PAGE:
The voters of Kyrgyzstan on Sunday will elect a successor to the president who three months ago fled out the back door of the White House here as protesters clambered over the fence in front.

Voters and analysts have said the new president will likely be Kurmanbek Bakiyev, a polished opposition leader who once served as prime minister to Askar Akayev, the president whose 15-year rule ended abruptly on March 24 when he fled the country with his family, whose growing and conspicuous wealth had fueled public outrage.

Bakiyev, who became acting president in March, appeared to sew up the win weeks ago by coaxing his main rival to join Bakiyev's ticket on a promise of becoming prime minister.

In interviews on both sides of the spectacular Tien Shan mountain range that divides this largely Muslim country of five million people, voters framed the election as a marker for the start of reforms that some detect at the grass roots, but have yet to appear at the national level. After months of protests that teetered on the brink of chaos, they also described the vote as an opportunity to restart a decorous democratic process in a region still largely dominated by authoritarian holdovers from the Soviet era.

On a shady sidewalk in the southern city of Osh, Mederbek Alik , who is unemployed, had just gulped down a bowl of fermented mare's milk, a local delicacy. He recalled that Akayev's downfall followed protests over February parliamentary elections. That campaign was dominated by wealthy candidates who openly bought votes with payments of $5 to $10, or open bars. "Last time we took money, we drank vodka -- we were drunk," said Alik, 26. "But this time it'll be clean."

"We're putting a lot on these elections," said Kadik Sabibor, a bazaar merchant, standing beside him. "We think our lives will improve after these elections."

But change is less evident in the capital, Bishkek. The new parliament of members who bought votes remains in place, along with a supreme court and an election commission both widely decried as corrupt, and all but a half-dozen members of Akayev's presidential office.

"We have a saying that the revolution was made by certain people, but other people made use of it," said Erkina Ubysheva, who heads the Association of Civil Society Support Centers, an office that supports civic groups across the country, and is backed by U.S. aid. "People wanted to see new people, but they saw the same old ones."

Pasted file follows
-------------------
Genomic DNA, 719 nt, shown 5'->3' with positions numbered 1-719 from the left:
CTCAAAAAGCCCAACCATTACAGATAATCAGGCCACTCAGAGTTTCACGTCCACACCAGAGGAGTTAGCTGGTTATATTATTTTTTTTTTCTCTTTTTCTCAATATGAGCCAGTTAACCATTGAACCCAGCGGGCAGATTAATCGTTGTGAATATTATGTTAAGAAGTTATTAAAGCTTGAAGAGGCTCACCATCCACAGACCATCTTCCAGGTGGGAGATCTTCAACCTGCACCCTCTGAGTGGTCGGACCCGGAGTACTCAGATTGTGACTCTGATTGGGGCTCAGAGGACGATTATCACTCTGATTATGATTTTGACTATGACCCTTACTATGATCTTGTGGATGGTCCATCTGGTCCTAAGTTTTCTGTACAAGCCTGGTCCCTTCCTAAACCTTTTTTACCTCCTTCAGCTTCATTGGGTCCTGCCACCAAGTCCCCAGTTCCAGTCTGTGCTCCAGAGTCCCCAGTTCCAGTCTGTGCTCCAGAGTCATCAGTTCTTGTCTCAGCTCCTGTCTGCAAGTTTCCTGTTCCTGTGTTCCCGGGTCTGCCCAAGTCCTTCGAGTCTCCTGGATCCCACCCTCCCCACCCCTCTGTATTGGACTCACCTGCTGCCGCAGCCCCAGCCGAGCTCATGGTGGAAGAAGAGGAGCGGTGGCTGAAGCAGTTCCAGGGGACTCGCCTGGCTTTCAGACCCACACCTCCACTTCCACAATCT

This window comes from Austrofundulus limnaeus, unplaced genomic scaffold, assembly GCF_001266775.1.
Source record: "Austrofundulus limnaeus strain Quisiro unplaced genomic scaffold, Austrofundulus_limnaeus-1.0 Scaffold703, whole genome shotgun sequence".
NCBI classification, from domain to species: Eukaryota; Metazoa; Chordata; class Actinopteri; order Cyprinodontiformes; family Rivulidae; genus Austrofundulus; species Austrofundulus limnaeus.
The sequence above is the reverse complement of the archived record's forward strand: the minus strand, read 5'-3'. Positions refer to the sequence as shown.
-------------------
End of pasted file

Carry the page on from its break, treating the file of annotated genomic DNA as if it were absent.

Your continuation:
T-shirts worn by 3,000 Kyrgyz election monitors are imprinted with, "I stand for free elections." Some 400,000 voter guides published in three languages lay out positions of the six candidates. After Bakiyev, the strongest candidate appears to be the national human rights ombudsman, Tursunbai Bakir Uulu, who is running on a platform of reviving Islamic values.

When Choplon Imanalieva, a physician, was asked what has changed since she joined several thousand fellow citizens in the capital's streets on March 24, she replied: "First, hope." With other physicians, she painted a banner that read "Don't Shoot Our Children," then treated protesters injured by police batons. The experience lifted her spirits. "For the first time in my life, I had a feeling of liberty."

In the weeks that followed, the appetite for public protest grew. Demonstrators gathered almost daily in the city's main plaza. When thousands of the rural poor descended on Bishkek to squat on government land, democracy activist Edil Baisalov phoned the acting government to urge a crackdown on the squatters, who were eventually mollified with promises of orderly land transfers. "It was feeding instability and insecurity," said Baisalov. "There were these fears that after March 25 the mob would run the country."

Baisalov, who said he found inspiration for the campaign against Akayev in the weeks-long, orderly revolutions in Georgia and Ukraine, despaired at "this primitive notion of democracy, even among the political class." He added, "Democracy was not conferred on us March 24. It will not drop down from the sky on July 10. It's hard work. It demands due diligence."